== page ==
Study confirms physical activity’s benefits to mental wellbeing

The mental health charity Mind, has today revealed the findings of a landmark two-year study which shows that people with mental health problems who are more regularly active have better mental wellbeing.

Older people playing tennis

The Get Set to Go programme, the largest of its kind anywhere in the world, was launched[1] with support of Sport England and the National Lottery in July 2015 to help people with mental health problems benefit from being physically active. The programme has since supported 3,585 people with mental health problems get more active. After six months of taking part in Get Set to Go, 78% of people rated it as very good or excellent.

Participants in Get Set to Go increased their activity levels by an average of 1.3 days each week, and felt like they had more support available to them after taking part in the programme. They also felt it had improved their resilience and ability to cope. The research, which was independently evaluated by experts from Loughborough University, worked with 1,000 participants to track their progress.

Participants took part in specially designed physical activity projects. Delivered in communities across England by eight local Minds, participants received group and one-to-one support from peers with an understanding of how mental health can be a barrier to physical activity. Participants took part in a range of activities including gym, football, badminton, boxing, walking, boccia and even ultimate frisbee. Participants also got support through Mind’s safe and supportive online social network Elefriends, by swapping tips, advice and linking up with others who were just starting out.

Nationally, Get Set to Go campaigned to promote the benefits of getting active on mental health, reaching over 19 million people with specially developed information. Thousands more accessed information and support to help them get active online through Mind’s Elefriends website.

Mind is calling on organisations working in sports and physical activity to take on the learnings from Get Set to Go and embed the programme’s recommendations in their work to support participants with mental health problems.

All recommendations can be found at mind.org.uk/gstgresults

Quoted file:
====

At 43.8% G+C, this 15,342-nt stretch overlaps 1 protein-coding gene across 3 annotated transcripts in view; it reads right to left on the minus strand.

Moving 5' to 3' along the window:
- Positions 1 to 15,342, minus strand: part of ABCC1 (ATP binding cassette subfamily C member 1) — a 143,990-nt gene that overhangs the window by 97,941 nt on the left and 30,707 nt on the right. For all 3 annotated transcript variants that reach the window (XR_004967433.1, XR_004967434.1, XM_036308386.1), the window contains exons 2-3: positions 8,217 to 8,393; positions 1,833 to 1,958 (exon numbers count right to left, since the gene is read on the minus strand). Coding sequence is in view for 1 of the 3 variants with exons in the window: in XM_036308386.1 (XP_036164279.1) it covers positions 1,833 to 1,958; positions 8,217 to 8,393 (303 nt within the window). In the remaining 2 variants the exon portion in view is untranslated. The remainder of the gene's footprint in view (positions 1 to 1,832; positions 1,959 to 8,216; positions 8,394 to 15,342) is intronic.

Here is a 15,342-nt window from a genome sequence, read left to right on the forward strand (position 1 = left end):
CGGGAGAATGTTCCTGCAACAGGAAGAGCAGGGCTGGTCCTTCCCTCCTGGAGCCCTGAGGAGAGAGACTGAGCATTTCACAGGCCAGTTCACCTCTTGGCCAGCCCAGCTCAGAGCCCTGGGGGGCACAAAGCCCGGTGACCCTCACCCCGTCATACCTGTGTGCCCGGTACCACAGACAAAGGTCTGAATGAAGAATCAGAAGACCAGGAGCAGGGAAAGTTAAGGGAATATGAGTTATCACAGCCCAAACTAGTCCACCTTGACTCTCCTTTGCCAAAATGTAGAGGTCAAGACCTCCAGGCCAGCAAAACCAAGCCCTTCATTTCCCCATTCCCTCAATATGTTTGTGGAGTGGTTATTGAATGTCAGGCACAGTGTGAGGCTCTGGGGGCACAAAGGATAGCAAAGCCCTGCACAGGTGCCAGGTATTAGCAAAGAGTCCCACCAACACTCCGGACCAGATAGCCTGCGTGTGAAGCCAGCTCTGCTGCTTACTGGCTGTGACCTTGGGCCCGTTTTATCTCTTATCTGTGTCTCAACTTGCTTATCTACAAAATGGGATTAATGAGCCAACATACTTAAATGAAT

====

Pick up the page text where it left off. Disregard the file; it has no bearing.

Sujan, who joined the Wolverhampton-based Jolly Joggers as part of Get Set to Go, said:

“I was very nervous at first because I suffer from panic attacks and anxiety attacks, so the idea of going to a new group was a bit scary. It was hard at first to get the motivation to go but once you’re there it’s brilliant because everyone is in the same boat as you. When I don’t go jogging I feel quite down and lethargic, so it’s become an important part of my routine now that I go for a jog at least once a week. Jolly Joggers is great because it motivates you to keep going jogging, even in winter. It’s helped with my panic and anxiety attacks and I feel much better and more confident in myself. I can go jogging on my own now, which I never used to do before. I’ve made new friends which I keep in touch with and we go jogging together.”

Sports Minister Tracey Crouch said:

"Sport can have such a positive impact on a person's mental health and help change lives for the better. I want to see more sports bodies work closely with mental health organisations and 'Get Set to Go' is an excellent example of this. I hope that the programme continues to go from strength to strength, increasing mental health awareness across the sport sector."

Paul Farmer, Chief Executive of Mind, said:

“We know that physical activity can play a vital role in the lives of people with mental health problems, reducing the risk of depression by up to 30%. Unfortunately we also know that many people who do want to participate in sport are being held back by their mental health, whether that’s feelings of low self-confidence, exhaustion or fear of crowded spaces. The findings of the Get Set to Go programme shows us that it works as a model, improving participants’ resilience and building their support networks. We hope that organisations working in sport and physical health take up the recommendations from Get Set to Go and we look forward to working closely with them to reach our shared aim of helping more people with mental health problems become and remain physically active.”

Jennie Price, Chief Executive of Sport England, said:

“This project has really brought to life how physical activity can help people with mental health problems improve their sense of wellbeing, and how in practical terms they can be supported to be more active. I am very proud of what Sport England’s partnership with Mind is achieving, and we want to do more work in this area in future.”

To find out more about Get Set to Go visit mind.org.uk/sport

 

[1] Funding was awarded in November 2014